THOUGHTS FROM A CHINESE DISH
In late 2017, I went to China with a delegation of Utah business leaders. At least twice a day during the two weeks we were there, business and political leaders threw huge banquet lunches and dinners for us with the finest foods China has to offer. I have never experienced the "red carpet" treatment like this in any other setting.
At one of these dinners, I saw this orange fish shaped thing coming around the table. It looked made of gelatin. I had no idea what it was and hesitated about trying it. After all, it could be made of fish guts or something. But, as often happens in China, the Chinese business man sitting next to me grabbed the serving spoon and plopped a big helping of this fish shaped thing on my plate. He said, "You will like." Not wanting to be rude, I took a bite . . . and smiled. My host said, "mango pudding." It was delicious.
I was single at the time I took this trip to China. I think trying the fish shaped dish was a little like dating someone new. I saw something unfamiliar and I was leery of it. It could be anything. It could be something unappealing. What if it made me sick? But it didn't. It was mango pudding and it was amazing.
Dating a new person can be a little scary. Jon Harris
has kept us updated on his budding relationship. Remember how nervous he was about getting together and having the first kiss? It seems like that turned out to be mango pudding too. The thing is, you don't know until you pick up a spoon and give it a try.
has compared dating to Bertie Bott's every flavor beans in the Harry Potter novels. You don't know what you have until you try it. Occasionally she got a vomit flavored "date" experience, but most of the time they turned out to be pleasant.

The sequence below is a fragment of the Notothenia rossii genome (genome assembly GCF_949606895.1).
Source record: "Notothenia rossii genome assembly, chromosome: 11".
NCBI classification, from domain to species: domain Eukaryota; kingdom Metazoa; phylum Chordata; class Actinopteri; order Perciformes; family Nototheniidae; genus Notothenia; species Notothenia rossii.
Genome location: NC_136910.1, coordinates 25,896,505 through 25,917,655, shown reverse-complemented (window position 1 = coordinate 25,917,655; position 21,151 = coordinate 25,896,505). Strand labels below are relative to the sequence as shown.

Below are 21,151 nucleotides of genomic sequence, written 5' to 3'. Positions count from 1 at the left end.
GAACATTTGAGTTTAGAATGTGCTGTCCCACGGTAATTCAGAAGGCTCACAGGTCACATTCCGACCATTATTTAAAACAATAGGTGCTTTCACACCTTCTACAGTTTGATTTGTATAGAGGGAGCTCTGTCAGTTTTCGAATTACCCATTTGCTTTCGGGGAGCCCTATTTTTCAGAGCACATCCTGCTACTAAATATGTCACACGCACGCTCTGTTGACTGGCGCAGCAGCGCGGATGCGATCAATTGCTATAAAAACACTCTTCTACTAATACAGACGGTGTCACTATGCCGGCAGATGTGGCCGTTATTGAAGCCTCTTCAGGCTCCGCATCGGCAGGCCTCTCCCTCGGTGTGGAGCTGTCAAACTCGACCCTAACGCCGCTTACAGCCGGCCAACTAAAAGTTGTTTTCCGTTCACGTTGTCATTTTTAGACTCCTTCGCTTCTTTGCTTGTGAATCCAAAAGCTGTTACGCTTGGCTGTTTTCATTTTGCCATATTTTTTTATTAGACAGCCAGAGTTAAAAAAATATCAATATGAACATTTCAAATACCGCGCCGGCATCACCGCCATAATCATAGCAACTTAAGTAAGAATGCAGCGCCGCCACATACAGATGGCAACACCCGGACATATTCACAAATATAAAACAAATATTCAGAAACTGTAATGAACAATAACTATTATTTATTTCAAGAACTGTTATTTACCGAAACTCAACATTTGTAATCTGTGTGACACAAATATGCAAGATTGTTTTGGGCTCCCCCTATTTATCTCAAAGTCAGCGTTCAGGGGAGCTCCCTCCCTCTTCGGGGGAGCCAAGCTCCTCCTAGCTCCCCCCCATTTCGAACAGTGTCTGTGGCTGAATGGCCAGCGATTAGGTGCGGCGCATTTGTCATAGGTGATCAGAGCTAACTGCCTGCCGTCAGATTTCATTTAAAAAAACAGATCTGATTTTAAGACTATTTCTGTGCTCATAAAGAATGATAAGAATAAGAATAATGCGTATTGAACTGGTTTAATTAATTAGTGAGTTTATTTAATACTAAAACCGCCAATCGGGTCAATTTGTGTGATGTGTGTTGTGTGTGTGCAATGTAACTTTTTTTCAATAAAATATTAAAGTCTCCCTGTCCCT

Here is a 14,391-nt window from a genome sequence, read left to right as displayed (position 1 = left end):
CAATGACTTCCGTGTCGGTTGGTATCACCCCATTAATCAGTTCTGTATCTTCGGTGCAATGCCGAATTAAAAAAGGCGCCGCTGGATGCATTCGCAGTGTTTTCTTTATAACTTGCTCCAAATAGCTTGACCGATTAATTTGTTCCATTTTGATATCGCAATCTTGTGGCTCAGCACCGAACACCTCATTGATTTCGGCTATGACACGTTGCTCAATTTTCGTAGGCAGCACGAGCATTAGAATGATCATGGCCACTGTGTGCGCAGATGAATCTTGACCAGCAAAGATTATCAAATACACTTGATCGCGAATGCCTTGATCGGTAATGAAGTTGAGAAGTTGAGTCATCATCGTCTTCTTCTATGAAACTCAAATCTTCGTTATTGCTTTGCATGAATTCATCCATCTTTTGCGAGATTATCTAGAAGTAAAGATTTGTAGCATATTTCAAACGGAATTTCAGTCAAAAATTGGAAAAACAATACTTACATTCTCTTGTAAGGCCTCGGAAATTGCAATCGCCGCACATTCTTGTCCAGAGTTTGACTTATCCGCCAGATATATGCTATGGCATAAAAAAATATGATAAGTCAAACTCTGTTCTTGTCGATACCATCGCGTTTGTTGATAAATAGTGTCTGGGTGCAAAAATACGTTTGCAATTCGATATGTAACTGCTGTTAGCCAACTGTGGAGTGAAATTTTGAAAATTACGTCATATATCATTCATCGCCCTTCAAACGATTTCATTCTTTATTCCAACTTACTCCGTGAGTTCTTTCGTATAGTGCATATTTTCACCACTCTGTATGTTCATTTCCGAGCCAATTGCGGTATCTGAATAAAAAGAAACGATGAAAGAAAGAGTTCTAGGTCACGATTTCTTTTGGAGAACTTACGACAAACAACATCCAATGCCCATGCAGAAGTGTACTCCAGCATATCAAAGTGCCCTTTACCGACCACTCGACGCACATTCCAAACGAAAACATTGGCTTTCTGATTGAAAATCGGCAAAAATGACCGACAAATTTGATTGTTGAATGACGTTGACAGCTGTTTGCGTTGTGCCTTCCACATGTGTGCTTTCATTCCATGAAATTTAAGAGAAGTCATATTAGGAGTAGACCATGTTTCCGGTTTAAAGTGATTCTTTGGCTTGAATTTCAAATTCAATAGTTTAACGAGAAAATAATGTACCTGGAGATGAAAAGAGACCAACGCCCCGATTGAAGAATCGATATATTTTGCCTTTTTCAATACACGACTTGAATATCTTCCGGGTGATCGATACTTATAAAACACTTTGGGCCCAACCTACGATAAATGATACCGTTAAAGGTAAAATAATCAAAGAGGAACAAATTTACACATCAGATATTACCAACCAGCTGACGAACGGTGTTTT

We all tend to gravitate to what is familiar. Our brains tell us it is safer than something unknown. But this doesn't always serve us. It's what keeps people stuck in abusive marriages. It often causes them to find a similar partner the next time. I'm not suggesting that you seek different for difference sake. But be open to trying out a lot of different flavors until you find your favorite. Don't pre-judge it or be too vigilant for "red flags." (I promise, your brain knows how to invent them and conjure up fear from the most innocuous things.)
When you a dating opportunity arises that feels unfamiliar, think "mango pudding."
Do you want to intentionally transform your life for the better? When it comes to the mind, everything beyond verifiable fact is perspective. The stories we tell have the power to influence our emotions, energy, behaviors, and ultimately our outcomes. We often choose our stories unconsciously and begin to believe our perspective as if it is fact and don’t even question it. Yet there is another option. We can choose our stories consciously to create intentional transformation. Our emotions, energy, behaviors, and outcomes can shift when we choose different stories. We are creators. It all begins with the thoughts we choose to focus on.